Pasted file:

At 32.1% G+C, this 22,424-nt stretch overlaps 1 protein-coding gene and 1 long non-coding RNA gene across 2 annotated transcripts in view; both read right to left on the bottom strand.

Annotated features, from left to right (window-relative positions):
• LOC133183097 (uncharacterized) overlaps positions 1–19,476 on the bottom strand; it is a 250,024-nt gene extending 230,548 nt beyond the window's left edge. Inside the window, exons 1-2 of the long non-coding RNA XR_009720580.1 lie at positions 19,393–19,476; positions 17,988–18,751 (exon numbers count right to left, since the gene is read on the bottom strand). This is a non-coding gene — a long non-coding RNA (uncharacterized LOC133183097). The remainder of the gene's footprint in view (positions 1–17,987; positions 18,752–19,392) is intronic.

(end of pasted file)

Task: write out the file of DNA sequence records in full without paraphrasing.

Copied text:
At 32.1% G+C, this 22,424-nt stretch overlaps 1 protein-coding gene and 1 long non-coding RNA gene across 2 annotated transcripts in view; both read right to left on the bottom strand.

Annotated features, from left to right (window-relative positions):
• LOC133183097 (uncharacterized) overlaps positions 1–19,476 on the bottom strand; it is a 250,024-nt gene extending 230,548 nt beyond the window's left edge. Inside the window, exons 1-2 of the long non-coding RNA XR_009720580.1 lie at positions 19,393–19,476; positions 17,988–18,751 (exon numbers count right to left, since the gene is read on the bottom strand). This is a non-coding gene — a long non-coding RNA (uncharacterized LOC133183097). The remainder of the gene's footprint in view (positions 1–17,987; positions 18,752–19,392) is intronic.